emergency pressure monitoring means for monitoring a rate of change of said brake pipe pressure signals generated by said brake pipe pressure sensor and for causing said electrically operated actuation means to move said valve member to said open position to substantially vent such compressed air from such brake pipe when said rate of change of said brake pipe pressure monitored by said microprocessor is beyond a threshold value;
said threshold value corresponding to an emergency rate of change of said brake pipe pressure.
10. An electronically controlled vent valve for an electronically controlled pneumatic braking system, according to claim 9:
wherein said electronically controlled vent valve additionally comprises electrical communication means for communicating electrical braking signals between said microprocessor and such master controller processing circuit of such electronically controlled pneumatic braking system.
11. An electronically controlled vent valve for a pneumatic brake system, according to claim 9, wherein said microprocessor further includes reporting means for transmitting to such master controller processing circuit of such electronically controlled pneumatic brake system through said electrical communication means at least one of:
a signal representing movement of said valve member to said open position by said electrically operated actuation means;
a signal representing said brake pipe pressure signals;
a signal representing said monitored rate of change of said brake pipe pressure signals; and
a signal representing an operational characteristic of said microprocessor.
12. An electronically controlled vent valve for a pneumatic brake system, according to claim 9, wherein said emergency pressure monitoring means further includes means for actuating at least one of an audible signal and a visible signal.
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MXPA00007640A MXPA00007640A (en) 1999-08-06 2000-08-04 Electronic vent valve.

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US20050134113A1 (en) * 2003-12-18 2005-06-23 Westinghouse Air Brake Technologies Corporation Automatic application hand brake applied sensor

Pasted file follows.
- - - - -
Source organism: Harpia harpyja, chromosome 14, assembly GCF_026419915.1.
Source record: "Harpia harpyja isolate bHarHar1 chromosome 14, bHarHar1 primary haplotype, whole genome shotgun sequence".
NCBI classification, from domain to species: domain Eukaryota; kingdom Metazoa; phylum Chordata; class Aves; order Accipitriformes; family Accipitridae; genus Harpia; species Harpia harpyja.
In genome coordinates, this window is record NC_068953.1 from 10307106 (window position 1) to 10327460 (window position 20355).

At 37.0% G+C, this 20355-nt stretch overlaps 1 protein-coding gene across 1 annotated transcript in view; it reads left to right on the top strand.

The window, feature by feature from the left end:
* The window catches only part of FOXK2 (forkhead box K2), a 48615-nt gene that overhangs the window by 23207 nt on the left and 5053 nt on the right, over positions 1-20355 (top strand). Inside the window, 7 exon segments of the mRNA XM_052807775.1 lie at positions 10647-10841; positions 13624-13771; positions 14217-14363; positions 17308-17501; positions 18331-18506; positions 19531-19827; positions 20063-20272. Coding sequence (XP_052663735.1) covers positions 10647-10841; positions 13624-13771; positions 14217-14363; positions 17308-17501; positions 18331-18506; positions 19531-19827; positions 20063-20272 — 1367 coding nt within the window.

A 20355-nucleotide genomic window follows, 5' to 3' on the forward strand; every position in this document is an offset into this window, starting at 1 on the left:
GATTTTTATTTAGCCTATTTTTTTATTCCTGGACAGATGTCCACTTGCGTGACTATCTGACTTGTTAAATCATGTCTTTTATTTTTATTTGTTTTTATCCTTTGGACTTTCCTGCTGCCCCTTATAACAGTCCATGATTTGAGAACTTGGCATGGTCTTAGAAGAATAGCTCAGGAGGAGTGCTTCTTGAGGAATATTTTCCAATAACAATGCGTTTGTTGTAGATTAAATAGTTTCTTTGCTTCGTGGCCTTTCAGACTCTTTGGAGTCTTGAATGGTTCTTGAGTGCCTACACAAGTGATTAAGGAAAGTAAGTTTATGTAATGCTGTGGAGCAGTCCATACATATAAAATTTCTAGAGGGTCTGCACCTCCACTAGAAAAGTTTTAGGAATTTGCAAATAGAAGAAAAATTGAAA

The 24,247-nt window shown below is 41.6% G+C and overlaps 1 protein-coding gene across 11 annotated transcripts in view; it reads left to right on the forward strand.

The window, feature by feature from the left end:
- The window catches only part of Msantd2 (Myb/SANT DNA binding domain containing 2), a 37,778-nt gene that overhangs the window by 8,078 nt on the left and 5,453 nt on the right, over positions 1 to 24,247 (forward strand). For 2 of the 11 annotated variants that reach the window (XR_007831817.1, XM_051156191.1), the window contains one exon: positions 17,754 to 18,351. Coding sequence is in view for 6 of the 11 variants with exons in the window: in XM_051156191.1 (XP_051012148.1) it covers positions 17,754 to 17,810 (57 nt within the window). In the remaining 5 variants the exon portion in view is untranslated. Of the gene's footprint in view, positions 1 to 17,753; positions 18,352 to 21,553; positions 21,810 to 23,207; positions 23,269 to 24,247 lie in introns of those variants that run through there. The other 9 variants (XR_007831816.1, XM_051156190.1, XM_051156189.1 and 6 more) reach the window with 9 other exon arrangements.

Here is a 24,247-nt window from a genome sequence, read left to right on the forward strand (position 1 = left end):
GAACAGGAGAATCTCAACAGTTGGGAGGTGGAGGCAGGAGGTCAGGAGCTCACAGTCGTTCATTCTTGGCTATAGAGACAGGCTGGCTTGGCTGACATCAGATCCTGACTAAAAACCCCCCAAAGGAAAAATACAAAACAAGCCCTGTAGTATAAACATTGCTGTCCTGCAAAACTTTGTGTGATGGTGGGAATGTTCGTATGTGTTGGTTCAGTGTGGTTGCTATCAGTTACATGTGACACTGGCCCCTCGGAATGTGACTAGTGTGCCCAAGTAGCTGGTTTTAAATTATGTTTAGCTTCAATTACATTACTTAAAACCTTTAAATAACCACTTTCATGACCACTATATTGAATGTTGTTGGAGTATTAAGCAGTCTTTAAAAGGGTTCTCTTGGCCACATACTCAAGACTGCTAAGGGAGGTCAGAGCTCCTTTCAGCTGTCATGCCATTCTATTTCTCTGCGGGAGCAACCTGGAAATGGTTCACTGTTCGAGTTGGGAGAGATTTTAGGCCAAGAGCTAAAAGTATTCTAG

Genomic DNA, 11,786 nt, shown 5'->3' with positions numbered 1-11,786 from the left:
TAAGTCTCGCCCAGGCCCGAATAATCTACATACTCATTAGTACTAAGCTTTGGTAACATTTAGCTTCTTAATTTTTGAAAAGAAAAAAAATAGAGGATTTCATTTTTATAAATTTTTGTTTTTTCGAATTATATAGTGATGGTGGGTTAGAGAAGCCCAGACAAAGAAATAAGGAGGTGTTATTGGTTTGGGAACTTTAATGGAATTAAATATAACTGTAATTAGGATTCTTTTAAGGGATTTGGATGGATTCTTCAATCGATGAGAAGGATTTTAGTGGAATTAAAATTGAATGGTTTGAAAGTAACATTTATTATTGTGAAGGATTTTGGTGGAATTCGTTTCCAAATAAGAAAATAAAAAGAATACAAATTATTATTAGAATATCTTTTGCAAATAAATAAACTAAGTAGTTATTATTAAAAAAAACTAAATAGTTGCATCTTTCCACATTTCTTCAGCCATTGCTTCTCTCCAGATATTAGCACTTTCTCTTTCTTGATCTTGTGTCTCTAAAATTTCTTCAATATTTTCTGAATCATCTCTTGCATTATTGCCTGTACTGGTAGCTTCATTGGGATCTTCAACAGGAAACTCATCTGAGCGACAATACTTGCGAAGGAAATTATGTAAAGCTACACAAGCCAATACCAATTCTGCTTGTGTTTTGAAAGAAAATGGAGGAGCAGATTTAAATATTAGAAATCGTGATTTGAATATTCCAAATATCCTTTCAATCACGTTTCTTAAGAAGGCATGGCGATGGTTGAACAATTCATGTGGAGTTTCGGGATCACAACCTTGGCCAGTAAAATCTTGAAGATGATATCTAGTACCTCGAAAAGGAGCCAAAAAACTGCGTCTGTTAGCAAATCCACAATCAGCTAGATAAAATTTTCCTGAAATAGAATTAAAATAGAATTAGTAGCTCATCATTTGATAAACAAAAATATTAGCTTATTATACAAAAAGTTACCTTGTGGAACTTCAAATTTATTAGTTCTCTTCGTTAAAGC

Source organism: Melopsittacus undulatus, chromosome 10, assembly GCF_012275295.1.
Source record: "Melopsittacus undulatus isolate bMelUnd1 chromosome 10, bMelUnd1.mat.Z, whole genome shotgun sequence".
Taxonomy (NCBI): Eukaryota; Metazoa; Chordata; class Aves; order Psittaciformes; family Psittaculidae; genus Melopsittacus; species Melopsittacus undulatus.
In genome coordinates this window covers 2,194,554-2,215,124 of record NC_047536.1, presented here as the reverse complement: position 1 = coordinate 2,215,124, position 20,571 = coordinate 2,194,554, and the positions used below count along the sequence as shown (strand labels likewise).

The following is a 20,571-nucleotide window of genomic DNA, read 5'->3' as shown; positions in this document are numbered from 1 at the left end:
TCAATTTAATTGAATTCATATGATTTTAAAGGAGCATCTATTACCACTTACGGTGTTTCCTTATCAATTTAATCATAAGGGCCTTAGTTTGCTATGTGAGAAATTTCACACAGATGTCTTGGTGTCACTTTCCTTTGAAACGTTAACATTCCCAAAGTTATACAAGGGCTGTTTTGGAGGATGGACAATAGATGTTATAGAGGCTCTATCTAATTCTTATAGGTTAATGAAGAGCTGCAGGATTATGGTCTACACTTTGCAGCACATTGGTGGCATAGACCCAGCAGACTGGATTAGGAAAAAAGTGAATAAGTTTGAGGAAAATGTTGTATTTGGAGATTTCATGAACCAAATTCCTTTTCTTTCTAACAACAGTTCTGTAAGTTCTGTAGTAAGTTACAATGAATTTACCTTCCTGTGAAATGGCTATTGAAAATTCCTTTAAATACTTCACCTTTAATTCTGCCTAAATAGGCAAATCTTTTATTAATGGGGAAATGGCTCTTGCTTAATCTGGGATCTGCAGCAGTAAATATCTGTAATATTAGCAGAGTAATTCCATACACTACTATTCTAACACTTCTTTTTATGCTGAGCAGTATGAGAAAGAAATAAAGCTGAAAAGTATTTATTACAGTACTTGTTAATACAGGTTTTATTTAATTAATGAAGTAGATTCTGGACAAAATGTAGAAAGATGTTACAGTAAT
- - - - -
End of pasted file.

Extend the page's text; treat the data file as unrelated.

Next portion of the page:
DE102005018889A1 (en) * 2005-04-22 2006-11-16 Knorr-Bremse Systeme für Nutzfahrzeuge GmbH Multi-circuit safety valve has electromechanical valve arrangement which has shut-off valve which opens above predetermined pressure at common outlet junction of relief valves
US20070062890A1 (en) * 2005-09-16 2007-03-22 Alpha Security Products, Inc. Display rod security device
US20090121539A1 (en) * 2007-11-08 2009-05-14 New York Air Brake Corporation Brake pipe vent valve for locomotive brake system
US9605746B2 (en) * 2015-04-14 2017-03-28 GM Global Technology Operations LLC Airflow vent for a transmission
US10036376B2 (en) 2015-04-17 2018-07-31 Westinghouse Air Brake Technologies Corporation Railway vehicle air compressor with integral high pressure cylinder unloader valve

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US9493936B2 (en) 2004-10-08 2016-11-15 Sdb Ip Holdings, Llc System, method, and apparatus for monitoring wear in a flush valve using pressure detection
US7735513B2 (en) * 2004-10-08 2010-06-15 I-Con Systems, Inc. Diaphragm valve with electronic pressure detection
CA2815730C (en) * 2004-10-08 2015-06-23 I-Con Systems, Inc. Diaphragm valve with electronic pressure detection
US9464422B2 (en) * 2013-03-15 2016-10-11 Sdb Ip Holdings, Llc System and method for a diaphragm valve controlled through measurement of water pressure and solenoid opening time

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Cited By (9)

* Cited by examiner, † Cited by third party
Publication number Priority date Publication date Assignee Title
US20050134113A1 (en) * 2003-12-18 2005-06-23 Westinghouse Air Brake Technologies Corporation Automatic application hand brake applied sensor
US7014275B2 (en) * 2003-12-18 2006-03-21 Westinghouse Air Brake Technologies Corporation Automatic application hand brake applied sensor
DE102005018889A1 (en) * 2005-04-22 2006-11-16 Knorr-Bremse Systeme für Nutzfahrzeuge GmbH Multi-circuit safety valve has electromechanical valve arrangement which has shut-off valve which opens above predetermined pressure at common outlet junction of relief valves
DE102005018889B4 (en) * 2005-04-22 2010-12-23 Knorr-Bremse Systeme für Nutzfahrzeuge GmbH A method for Nachversorgen a trailer of a commercial vehicle with pneumatic
US20070062890A1 (en) * 2005-09-16 2007-03-22 Alpha Security Products, Inc. Display rod security device
US20090121539A1 (en) * 2007-11-08 2009-05-14 New York Air Brake Corporation Brake pipe vent valve for locomotive brake system
US8919892B2 (en) * 2007-11-08 2014-12-30 New York Air Brake Corporation Brake pipe vent valve for locomotive brake system
US9605746B2 (en) * 2015-04-14 2017-03-28 GM Global Technology Operations LLC Airflow vent for a transmission
US10036376B2 (en) 2015-04-17 2018-07-31 Westinghouse Air Brake Technologies Corporation Railway vehicle air compressor with integral high pressure cylinder unloader valve